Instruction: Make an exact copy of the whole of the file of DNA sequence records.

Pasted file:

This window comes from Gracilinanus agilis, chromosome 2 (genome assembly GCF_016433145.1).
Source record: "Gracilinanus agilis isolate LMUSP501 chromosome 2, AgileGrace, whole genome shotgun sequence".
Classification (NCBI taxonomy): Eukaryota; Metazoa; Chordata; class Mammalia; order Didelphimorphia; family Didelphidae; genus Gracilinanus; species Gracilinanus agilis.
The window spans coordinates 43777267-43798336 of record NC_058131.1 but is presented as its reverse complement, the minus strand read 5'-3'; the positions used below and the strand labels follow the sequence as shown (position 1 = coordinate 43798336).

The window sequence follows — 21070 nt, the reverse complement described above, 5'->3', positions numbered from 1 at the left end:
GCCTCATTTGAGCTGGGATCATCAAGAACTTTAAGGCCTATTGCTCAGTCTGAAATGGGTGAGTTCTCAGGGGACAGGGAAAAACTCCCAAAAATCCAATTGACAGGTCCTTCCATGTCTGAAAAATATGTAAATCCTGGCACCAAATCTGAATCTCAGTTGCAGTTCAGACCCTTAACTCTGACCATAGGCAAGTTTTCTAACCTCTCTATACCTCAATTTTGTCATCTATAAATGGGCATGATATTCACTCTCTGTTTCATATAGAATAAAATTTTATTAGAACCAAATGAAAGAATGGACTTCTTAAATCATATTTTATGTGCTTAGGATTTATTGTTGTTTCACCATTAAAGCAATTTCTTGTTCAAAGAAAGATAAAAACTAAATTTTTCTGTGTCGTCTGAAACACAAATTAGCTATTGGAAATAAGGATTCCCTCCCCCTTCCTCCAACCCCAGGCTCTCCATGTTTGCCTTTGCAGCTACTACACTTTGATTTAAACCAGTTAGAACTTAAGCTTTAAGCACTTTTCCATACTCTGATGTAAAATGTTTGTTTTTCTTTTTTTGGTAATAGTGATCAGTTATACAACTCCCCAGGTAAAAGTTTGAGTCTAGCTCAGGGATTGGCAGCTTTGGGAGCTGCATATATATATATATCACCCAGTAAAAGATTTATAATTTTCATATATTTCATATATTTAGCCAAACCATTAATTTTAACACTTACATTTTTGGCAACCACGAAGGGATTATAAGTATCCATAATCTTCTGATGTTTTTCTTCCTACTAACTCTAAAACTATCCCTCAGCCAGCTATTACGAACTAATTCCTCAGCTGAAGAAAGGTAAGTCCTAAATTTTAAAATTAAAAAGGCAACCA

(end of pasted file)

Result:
This window comes from Gracilinanus agilis, chromosome 2 (genome assembly GCF_016433145.1).
Source record: "Gracilinanus agilis isolate LMUSP501 chromosome 2, AgileGrace, whole genome shotgun sequence".
Classification (NCBI taxonomy): Eukaryota; Metazoa; Chordata; class Mammalia; order Didelphimorphia; family Didelphidae; genus Gracilinanus; species Gracilinanus agilis.
The window spans coordinates 43777267-43798336 of record NC_058131.1 but is presented as its reverse complement, the minus strand read 5'-3'; the positions used below and the strand labels follow the sequence as shown (position 1 = coordinate 43798336).

The window sequence follows — 21070 nt, the reverse complement described above, 5'->3', positions numbered from 1 at the left end:
GCCTCATTTGAGCTGGGATCATCAAGAACTTTAAGGCCTATTGCTCAGTCTGAAATGGGTGAGTTCTCAGGGGACAGGGAAAAACTCCCAAAAATCCAATTGACAGGTCCTTCCATGTCTGAAAAATATGTAAATCCTGGCACCAAATCTGAATCTCAGTTGCAGTTCAGACCCTTAACTCTGACCATAGGCAAGTTTTCTAACCTCTCTATACCTCAATTTTGTCATCTATAAATGGGCATGATATTCACTCTCTGTTTCATATAGAATAAAATTTTATTAGAACCAAATGAAAGAATGGACTTCTTAAATCATATTTTATGTGCTTAGGATTTATTGTTGTTTCACCATTAAAGCAATTTCTTGTTCAAAGAAAGATAAAAACTAAATTTTTCTGTGTCGTCTGAAACACAAATTAGCTATTGGAAATAAGGATTCCCTCCCCCTTCCTCCAACCCCAGGCTCTCCATGTTTGCCTTTGCAGCTACTACACTTTGATTTAAACCAGTTAGAACTTAAGCTTTAAGCACTTTTCCATACTCTGATGTAAAATGTTTGTTTTTCTTTTTTTGGTAATAGTGATCAGTTATACAACTCCCCAGGTAAAAGTTTGAGTCTAGCTCAGGGATTGGCAGCTTTGGGAGCTGCATATATATATATATCACCCAGTAAAAGATTTATAATTTTCATATATTTCATATATTTAGCCAAACCATTAATTTTAACACTTACATTTTTGGCAACCACGAAGGGATTATAAGTATCCATAATCTTCTGATGTTTTTCTTCCTACTAACTCTAAAACTATCCCTCAGCCAGCTATTACGAACTAATTCCTCAGCTGAAGAAAGGTAAGTCCTAAATTTTAAAATTAAAAAGGCAACCA